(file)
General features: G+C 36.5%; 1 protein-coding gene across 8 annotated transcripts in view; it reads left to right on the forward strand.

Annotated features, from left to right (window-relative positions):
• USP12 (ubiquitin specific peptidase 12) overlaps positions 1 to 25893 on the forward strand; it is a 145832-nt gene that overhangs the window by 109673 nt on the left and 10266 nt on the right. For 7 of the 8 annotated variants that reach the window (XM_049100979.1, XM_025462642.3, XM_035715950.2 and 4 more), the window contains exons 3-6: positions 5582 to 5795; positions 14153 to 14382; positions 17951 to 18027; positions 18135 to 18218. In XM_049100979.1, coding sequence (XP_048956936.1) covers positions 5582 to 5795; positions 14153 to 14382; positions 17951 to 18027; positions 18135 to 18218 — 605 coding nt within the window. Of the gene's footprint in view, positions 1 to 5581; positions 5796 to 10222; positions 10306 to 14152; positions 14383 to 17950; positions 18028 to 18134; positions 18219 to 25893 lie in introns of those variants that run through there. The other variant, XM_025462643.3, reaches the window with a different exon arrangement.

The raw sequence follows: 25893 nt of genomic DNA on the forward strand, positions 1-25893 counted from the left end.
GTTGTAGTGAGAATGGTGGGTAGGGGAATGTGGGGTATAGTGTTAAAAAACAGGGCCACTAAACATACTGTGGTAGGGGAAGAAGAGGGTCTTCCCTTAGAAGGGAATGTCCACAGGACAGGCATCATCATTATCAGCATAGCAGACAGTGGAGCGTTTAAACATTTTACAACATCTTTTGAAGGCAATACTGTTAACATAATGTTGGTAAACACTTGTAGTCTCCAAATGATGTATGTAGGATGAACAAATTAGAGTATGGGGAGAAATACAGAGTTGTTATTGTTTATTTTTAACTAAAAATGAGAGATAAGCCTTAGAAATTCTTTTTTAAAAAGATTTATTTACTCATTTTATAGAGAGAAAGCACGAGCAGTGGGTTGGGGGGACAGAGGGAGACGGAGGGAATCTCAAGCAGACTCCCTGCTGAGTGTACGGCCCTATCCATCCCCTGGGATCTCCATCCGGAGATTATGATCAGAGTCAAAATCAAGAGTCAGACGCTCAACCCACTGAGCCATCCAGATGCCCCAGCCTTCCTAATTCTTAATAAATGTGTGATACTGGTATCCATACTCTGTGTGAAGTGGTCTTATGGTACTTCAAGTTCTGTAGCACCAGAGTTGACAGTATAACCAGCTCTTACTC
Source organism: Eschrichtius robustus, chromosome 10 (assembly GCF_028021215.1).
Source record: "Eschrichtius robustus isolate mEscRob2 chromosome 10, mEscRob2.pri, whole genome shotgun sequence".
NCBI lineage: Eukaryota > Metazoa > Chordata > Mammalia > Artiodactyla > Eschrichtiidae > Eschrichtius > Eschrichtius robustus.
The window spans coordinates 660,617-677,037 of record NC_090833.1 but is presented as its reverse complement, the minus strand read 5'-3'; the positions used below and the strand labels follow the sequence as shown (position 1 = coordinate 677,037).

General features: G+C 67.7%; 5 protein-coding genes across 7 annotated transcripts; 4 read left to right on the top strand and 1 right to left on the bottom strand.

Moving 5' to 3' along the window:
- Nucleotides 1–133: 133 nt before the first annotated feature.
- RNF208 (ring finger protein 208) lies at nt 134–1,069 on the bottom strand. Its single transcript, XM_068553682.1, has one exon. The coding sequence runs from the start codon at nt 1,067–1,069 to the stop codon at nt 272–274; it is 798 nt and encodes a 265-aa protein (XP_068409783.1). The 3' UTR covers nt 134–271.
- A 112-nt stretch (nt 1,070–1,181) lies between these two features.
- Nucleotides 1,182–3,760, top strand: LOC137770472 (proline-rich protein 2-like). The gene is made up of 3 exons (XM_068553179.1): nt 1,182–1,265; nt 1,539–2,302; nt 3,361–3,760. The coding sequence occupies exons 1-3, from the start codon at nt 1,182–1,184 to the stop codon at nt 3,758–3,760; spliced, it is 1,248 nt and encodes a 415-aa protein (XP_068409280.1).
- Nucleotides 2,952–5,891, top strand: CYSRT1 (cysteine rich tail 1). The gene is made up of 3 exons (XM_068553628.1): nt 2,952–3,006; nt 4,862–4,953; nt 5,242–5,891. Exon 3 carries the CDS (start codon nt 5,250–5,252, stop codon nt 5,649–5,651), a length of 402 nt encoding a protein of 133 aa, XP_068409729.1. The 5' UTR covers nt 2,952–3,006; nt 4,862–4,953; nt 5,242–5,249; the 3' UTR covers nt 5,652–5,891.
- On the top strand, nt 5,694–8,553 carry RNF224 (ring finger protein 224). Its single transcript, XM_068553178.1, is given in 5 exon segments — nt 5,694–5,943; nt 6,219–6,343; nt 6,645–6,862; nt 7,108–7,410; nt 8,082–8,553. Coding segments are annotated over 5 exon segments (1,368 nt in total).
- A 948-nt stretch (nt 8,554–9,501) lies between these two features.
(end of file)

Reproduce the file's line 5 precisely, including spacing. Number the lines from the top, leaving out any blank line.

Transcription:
GTTGTAGTGAGAATGGTGGGTAGGGGAATGTGGGGTATAGTGTTAAAAAACAGGGCCACTAAACATACTGTGGTAGGGGAAGAAGAGGGTCTTCCCTTAGAAGGGAATGTCCACAGGACAGGCATCATCATTATCAGCATAGCAGACAGTGGAGCGTTTAAACATTTTACAACATCTTTTGAAGGCAATACTGTTAACATAATGTTGGTAAACACTTGTAGTCTCCAAATGATGTATGTAGGATGAACAAATTAGAGTATGGGGAGAAATACAGAGTTGTTATTGTTTATTTTTAACTAAAAATGAGAGATAAGCCTTAGAAATTCTTTTTTAAAAAGATTTATTTACTCATTTTATAGAGAGAAAGCACGAGCAGTGGGTTGGGGGGACAGAGGGAGACGGAGGGAATCTCAAGCAGACTCCCTGCTGAGTGTACGGCCCTATCCATCCCCTGGGATCTCCATCCGGAGATTATGATCAGAGTCAAAATCAAGAGTCAGACGCTCAACCCACTGAGCCATCCAGATGCCCCAGCCTTCCTAATTCTTAATAAATGTGTGATACTGGTATCCATACTCTGTGTGAAGTGGTCTTATGGTACTTCAAGTTCTGTAGCACCAGAGTTGACAGTATAACCAGCTCTTACTC